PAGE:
North West business leaders welcome major report from The Productivity Institute
01 Dec 2021
Business leaders in the North West are championing plans from productivity experts to accelerate the levelling up agenda in the region
Bruntwood, North West Business Leadership Team and former Siemens UK chief executive Juergen Maier are among those calling for a re-think when it comes to addressing the North West’s productivity challenges.
The call comes on the back of the newly released Productivity Insight Paper for the North West of England, created by The Productivity Institute and its North West Regional Productivity Forum, both based at Alliance Manchester Business School.
The paper highlights the strengths of the region, including its large and very productive manufacturing sector – which sits head and shoulders above its UK regional counterparts – as well as its leading R&D assets, life sciences, energy and digital industries. But it also outlines productivity gaps in the region, identifying the obstacles preventing the North West and its sub regions from gaining ground on UK average productivity levels.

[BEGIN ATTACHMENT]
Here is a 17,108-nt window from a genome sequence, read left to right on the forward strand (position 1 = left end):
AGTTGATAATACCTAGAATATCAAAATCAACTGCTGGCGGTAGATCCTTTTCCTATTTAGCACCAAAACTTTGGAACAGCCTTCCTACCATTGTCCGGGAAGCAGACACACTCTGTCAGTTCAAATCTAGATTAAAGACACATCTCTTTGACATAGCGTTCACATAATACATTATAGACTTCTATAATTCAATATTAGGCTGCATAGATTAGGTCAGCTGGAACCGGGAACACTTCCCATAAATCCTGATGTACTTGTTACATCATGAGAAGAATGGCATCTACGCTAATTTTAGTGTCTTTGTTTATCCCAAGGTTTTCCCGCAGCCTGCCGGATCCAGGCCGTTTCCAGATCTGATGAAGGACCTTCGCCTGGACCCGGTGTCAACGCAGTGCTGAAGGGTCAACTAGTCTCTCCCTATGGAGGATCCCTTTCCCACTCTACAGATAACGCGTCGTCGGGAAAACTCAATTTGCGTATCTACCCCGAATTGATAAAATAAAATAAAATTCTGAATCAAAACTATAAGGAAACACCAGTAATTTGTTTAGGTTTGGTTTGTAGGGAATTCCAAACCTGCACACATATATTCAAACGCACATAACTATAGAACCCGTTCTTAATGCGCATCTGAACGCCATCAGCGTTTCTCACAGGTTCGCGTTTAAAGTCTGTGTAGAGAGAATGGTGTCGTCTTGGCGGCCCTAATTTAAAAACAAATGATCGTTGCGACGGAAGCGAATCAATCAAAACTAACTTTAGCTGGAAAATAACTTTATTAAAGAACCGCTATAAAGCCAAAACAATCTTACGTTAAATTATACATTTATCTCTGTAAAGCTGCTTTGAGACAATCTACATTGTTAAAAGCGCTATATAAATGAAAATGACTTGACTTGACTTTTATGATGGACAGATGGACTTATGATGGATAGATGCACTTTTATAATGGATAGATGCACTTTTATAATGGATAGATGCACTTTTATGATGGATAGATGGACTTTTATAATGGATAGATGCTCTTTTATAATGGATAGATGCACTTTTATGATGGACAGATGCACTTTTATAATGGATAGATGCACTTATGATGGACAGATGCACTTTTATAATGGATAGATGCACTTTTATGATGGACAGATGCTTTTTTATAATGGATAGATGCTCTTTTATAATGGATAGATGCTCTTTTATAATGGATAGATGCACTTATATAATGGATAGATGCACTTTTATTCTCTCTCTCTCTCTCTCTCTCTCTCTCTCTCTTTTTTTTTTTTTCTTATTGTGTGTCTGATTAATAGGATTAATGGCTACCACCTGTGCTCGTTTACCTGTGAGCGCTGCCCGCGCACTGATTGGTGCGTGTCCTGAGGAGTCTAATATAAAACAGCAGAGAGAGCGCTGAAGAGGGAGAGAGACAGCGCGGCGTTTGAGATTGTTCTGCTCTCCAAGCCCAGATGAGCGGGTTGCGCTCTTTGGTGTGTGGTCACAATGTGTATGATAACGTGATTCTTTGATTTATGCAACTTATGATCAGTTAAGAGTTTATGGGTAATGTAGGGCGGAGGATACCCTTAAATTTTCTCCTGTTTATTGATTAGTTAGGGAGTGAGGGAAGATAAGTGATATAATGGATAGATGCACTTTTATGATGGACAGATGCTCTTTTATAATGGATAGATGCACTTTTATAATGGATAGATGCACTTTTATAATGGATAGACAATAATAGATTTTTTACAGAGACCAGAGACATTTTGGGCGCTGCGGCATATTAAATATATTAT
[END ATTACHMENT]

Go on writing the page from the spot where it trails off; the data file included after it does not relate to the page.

The report’s authors have called on the government to prioritise policy areas that focus on the region’s strengths, factoring in improving within-region connectivity through local transport connections; strengthening coordination and collaboration between businesses, government and universities; unlocking demand for skills and strengthening basic conditions for creating a productive workforce; and digitalisation.
The paper comes on the eve of the publication of the much-anticipated Levelling Up White Paper, which also seeks to address the widening gap and “dismal” productivity growth rate in the North West of England.
Outlining some of the findings in the report, Dr Marianne Sensier, Research Fellow at Alliance Manchester Business School and co-author of the report, said: “We need to recognise the true scale of the productivity problem here in the North West. What is clear is that addressing the North West’s productivity challenges cannot be delivered with the same historical approach. It will require a sophisticated mix of coordinated policies."